D-Day

D-Day: The Veteran Who Volunteered Aged 17 ‘To Avenge His Brother’s Death At Dunkirk’

“I could not fire enough shells out of my gun”

A D-Day veteran has told how he volunteered to join the Royal Marines at the age of 17 to avenge his brother’s death at Dunkirk.

John Stanley Hyde, who signed up in 1940, is one of the 255 veterans on board the eight-deck cruise ship MV Boudicca, chartered by the Royal British Legion to commemorate the 75th anniversary of D-Day.

The weeklong ‘Voyage of Remembrance’ is taking the veterans to commemorative events on both sides of the English Channel.

For John, the voyage started on a particularly sombre note.

The 96-year-old veteran lost his older brother during the evacuation of Dunkirk.

John came back to the Commonwealth War Graves in Dunkirk 79 years later, to pay tribute to his brother, who had been operating the field kitchen on the evacuation of Dunkirk when a German bomber made a direct hit on his vehicle.

John said:

“I am afraid that was the end of my brother Frederick Richard Hyde … Obviously, he was blown to bits and his name is on the cenotaph at Dunkirk."

John Hyde pays his respects to his brother Frederick.

Every veteran on board the luxury liner took part in D-Day – the largest seaborne invasion in history which set the path to Allied victory, changing the course of not just the war but history.

On that historic day, John Hyde was a gunner on LCF Landing Craft Flak, protecting the Canadian troops going into Juno beach.

Rose placed by D-Day Veteran John Hyde at Dunkirk Memorial

Older brother Frederick Hyde had been a six-foot Grenadier Guard.

In the taxi, on the way to the memorial, John said he felt “quite sad … he was 26 years old.”

When John found out that his brother had been killed, he “more or less immediately went and signed up with the Royal Marines.”

He said:

“In my mind was how can I replay my brother’s death? So I volunteered for the Marines with revenge in my heart.

“I know it’s not a nice thing to do. I just volunteered and that’s what it says in my army papers ‘John Stanley Hyde – volunteer.’

“They killed my brother. I want to get one of you. That was all that was in my mind. Revenge.

“I could not fire enough shells out of my gun hoping that the end product will be a German life.”

MV Boudicca, named after the warrior Queen, sailed overnight from Dover, docking in Dunkirk the following morning.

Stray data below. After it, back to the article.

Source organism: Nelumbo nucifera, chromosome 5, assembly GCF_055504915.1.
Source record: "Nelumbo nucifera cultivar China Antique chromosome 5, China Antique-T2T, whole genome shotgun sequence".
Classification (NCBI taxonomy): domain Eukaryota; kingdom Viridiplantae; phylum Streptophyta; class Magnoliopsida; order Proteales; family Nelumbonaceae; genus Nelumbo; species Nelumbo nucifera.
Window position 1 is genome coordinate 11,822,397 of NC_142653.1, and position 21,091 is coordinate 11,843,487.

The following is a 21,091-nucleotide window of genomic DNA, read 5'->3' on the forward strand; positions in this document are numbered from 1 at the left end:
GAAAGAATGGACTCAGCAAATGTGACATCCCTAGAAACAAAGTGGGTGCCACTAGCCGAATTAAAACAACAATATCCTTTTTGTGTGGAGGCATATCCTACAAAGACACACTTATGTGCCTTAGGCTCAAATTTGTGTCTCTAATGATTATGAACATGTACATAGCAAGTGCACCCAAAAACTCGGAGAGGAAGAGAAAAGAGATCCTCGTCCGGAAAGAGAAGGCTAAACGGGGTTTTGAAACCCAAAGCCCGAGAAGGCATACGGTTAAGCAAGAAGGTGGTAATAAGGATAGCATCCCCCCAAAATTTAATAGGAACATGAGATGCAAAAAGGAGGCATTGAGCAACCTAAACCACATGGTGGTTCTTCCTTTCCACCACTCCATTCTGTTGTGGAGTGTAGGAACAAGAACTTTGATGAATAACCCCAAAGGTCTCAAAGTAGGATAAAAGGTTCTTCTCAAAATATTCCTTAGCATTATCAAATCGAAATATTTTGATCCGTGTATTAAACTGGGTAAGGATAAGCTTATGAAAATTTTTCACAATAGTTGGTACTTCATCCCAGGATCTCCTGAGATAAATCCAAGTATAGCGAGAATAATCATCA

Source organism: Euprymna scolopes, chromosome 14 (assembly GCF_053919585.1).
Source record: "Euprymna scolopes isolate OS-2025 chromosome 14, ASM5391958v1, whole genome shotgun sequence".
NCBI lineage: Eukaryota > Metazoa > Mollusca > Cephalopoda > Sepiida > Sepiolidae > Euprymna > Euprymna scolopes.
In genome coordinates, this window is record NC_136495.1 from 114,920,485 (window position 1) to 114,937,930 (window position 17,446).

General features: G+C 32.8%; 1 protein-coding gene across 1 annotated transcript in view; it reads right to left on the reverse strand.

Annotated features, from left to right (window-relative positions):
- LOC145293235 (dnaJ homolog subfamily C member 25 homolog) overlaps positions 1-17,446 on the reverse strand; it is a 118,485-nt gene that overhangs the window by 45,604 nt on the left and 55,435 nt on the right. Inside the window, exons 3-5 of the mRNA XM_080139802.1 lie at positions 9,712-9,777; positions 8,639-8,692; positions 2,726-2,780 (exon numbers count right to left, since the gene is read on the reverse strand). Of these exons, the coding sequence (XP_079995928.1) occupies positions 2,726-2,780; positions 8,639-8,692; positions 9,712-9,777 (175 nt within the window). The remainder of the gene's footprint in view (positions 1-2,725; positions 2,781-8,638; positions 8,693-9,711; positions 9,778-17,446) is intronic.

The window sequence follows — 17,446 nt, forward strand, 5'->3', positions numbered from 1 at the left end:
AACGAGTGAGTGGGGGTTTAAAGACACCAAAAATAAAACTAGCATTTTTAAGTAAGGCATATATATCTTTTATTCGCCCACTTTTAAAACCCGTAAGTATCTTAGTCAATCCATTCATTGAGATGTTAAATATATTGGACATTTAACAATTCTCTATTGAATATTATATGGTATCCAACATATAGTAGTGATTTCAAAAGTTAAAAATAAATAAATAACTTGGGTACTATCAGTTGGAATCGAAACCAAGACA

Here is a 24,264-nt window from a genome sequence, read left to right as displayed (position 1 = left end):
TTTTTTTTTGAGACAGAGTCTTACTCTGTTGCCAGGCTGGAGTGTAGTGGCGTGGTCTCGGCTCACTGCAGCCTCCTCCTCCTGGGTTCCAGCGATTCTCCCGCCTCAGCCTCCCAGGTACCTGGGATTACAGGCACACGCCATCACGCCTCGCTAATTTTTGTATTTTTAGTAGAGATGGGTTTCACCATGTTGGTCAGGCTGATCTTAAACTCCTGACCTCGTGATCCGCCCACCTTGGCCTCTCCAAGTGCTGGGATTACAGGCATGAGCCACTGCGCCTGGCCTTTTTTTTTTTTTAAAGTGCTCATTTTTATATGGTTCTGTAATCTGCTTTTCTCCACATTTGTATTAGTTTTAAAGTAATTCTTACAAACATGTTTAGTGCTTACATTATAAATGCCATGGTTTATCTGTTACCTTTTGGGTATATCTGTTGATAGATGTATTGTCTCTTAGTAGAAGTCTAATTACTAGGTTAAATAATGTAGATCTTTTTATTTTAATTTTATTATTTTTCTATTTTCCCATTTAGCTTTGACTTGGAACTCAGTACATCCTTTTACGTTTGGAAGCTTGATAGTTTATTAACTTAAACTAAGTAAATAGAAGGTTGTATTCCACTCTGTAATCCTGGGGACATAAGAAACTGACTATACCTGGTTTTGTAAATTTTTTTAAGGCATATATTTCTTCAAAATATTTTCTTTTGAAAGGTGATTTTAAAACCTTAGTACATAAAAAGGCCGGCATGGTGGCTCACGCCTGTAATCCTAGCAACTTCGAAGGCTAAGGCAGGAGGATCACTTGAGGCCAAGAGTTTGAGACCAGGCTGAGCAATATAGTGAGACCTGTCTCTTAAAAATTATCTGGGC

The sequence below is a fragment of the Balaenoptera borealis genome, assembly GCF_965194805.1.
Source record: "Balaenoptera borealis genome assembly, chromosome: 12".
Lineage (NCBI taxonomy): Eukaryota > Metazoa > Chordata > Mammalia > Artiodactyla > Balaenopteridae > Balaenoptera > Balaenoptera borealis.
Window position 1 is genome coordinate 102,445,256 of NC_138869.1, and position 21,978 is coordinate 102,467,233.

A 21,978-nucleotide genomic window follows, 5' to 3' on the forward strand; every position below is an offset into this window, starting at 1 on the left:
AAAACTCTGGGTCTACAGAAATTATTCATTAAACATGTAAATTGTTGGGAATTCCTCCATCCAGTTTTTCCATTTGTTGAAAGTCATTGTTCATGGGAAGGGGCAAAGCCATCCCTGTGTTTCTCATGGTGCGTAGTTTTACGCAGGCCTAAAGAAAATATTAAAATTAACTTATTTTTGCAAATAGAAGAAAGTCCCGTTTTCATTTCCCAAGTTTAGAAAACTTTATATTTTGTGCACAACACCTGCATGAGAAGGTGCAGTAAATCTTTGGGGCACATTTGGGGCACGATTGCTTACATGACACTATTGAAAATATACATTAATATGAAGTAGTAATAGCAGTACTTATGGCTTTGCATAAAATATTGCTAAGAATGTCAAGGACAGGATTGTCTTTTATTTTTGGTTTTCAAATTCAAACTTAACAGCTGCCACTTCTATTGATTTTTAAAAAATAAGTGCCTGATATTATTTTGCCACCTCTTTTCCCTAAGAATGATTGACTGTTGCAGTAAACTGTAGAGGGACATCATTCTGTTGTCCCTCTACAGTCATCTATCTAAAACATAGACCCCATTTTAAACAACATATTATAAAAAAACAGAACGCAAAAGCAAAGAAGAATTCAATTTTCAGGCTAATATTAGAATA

The battle of Dunkirk and the evacuation of the northern French port was one of the most significant turning points of the Second World War, costing the lives of more 60,000 troops of the British Expeditionary Force.

Although the bloodshed at Dunkirk had happened four years prior to D-Day, many of the veterans hold poignant memories of the Dunkirk evacuation, making the port of call a significant first stop on the voyage of remembrance.

On that historic day, John Hyde was a gunner on LCF Landing Craft Flak, protecting the Canadian troops going into Juno beach.

The D-Day gunner lovingly placed a poppy cross on the cenotaph that bears his brother’s name after spreading petals and kissing the monument.

John told how he had not spent as much time as he would have liked with his brother, who was a “ladies’ man” and preferred to spend his leave with a "lady-friend" in Slough instead of coming home.

“So, the only times I had seen him was in Windsor Castle walking up and down in his Grenadier beret.”

Commonwealth War Graves Commission memorial in Dunkirk

D-Day veteran John, who had volunteered when he was 17 and a half, smiled as he added: “Which was six months before I should have done … I told a big lie.

“They asked for my birth certificate. I said I lost it.

“So, they believed me and put me down as 18 which was the legal age to join the forces.

“They were so short of men in those days. They were looking for men of all descriptions to fight the war.”

Many of the veterans on board the Royal British Legion ship have told how they volunteered and had joined before their 18th birthday. John said:

“I was very happy that I volunteered because the Germans were defeated by that.”

The nation is today showing its gratitude to the heroism of the D-Day veterans at a commemorative event in Portsmouth on June 5th, attended by The Queen, world leaders such as Prime Minister Theresa May and US President Donald Trump, and hundreds of veterans.